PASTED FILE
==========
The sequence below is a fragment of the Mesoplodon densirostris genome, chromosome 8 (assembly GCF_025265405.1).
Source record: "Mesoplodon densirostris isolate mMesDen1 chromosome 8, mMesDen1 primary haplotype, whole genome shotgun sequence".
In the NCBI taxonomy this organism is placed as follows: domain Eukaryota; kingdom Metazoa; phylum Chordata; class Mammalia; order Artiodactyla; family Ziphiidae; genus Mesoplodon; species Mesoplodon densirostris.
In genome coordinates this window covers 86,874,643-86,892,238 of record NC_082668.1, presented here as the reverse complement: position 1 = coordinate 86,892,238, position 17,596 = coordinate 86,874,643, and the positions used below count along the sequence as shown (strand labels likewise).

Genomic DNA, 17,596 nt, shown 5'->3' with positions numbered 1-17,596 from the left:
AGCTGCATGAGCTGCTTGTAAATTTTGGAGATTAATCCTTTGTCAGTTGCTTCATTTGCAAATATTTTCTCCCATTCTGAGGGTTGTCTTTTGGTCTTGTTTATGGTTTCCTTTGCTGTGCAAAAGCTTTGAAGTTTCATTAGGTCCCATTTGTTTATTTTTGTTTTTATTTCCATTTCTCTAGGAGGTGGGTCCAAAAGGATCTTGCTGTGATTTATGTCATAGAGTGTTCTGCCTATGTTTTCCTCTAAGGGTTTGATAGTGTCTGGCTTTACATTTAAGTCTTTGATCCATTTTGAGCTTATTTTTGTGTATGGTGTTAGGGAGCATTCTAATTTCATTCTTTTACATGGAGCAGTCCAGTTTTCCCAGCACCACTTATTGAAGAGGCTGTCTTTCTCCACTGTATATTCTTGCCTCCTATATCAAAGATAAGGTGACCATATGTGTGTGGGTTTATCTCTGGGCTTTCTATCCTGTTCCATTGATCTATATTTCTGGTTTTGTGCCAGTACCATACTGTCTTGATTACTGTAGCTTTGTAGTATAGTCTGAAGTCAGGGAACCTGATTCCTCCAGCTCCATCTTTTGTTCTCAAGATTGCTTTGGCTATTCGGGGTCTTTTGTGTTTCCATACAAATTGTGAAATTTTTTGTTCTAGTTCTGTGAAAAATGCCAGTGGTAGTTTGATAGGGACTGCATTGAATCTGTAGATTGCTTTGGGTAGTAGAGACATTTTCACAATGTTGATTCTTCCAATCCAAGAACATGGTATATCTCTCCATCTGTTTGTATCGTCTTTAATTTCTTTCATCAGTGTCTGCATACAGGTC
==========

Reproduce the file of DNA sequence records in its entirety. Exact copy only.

The sequence below is a fragment of the Mesoplodon densirostris genome, chromosome 8 (assembly GCF_025265405.1).
Source record: "Mesoplodon densirostris isolate mMesDen1 chromosome 8, mMesDen1 primary haplotype, whole genome shotgun sequence".
In the NCBI taxonomy this organism is placed as follows: domain Eukaryota; kingdom Metazoa; phylum Chordata; class Mammalia; order Artiodactyla; family Ziphiidae; genus Mesoplodon; species Mesoplodon densirostris.
In genome coordinates this window covers 86,874,643-86,892,238 of record NC_082668.1, presented here as the reverse complement: position 1 = coordinate 86,892,238, position 17,596 = coordinate 86,874,643, and the positions used below count along the sequence as shown (strand labels likewise).

Genomic DNA, 17,596 nt, shown 5'->3' with positions numbered 1-17,596 from the left:
AGCTGCATGAGCTGCTTGTAAATTTTGGAGATTAATCCTTTGTCAGTTGCTTCATTTGCAAATATTTTCTCCCATTCTGAGGGTTGTCTTTTGGTCTTGTTTATGGTTTCCTTTGCTGTGCAAAAGCTTTGAAGTTTCATTAGGTCCCATTTGTTTATTTTTGTTTTTATTTCCATTTCTCTAGGAGGTGGGTCCAAAAGGATCTTGCTGTGATTTATGTCATAGAGTGTTCTGCCTATGTTTTCCTCTAAGGGTTTGATAGTGTCTGGCTTTACATTTAAGTCTTTGATCCATTTTGAGCTTATTTTTGTGTATGGTGTTAGGGAGCATTCTAATTTCATTCTTTTACATGGAGCAGTCCAGTTTTCCCAGCACCACTTATTGAAGAGGCTGTCTTTCTCCACTGTATATTCTTGCCTCCTATATCAAAGATAAGGTGACCATATGTGTGTGGGTTTATCTCTGGGCTTTCTATCCTGTTCCATTGATCTATATTTCTGGTTTTGTGCCAGTACCATACTGTCTTGATTACTGTAGCTTTGTAGTATAGTCTGAAGTCAGGGAACCTGATTCCTCCAGCTCCATCTTTTGTTCTCAAGATTGCTTTGGCTATTCGGGGTCTTTTGTGTTTCCATACAAATTGTGAAATTTTTTGTTCTAGTTCTGTGAAAAATGCCAGTGGTAGTTTGATAGGGACTGCATTGAATCTGTAGATTGCTTTGGGTAGTAGAGACATTTTCACAATGTTGATTCTTCCAATCCAAGAACATGGTATATCTCTCCATCTGTTTGTATCGTCTTTAATTTCTTTCATCAGTGTCTGCATACAGGTC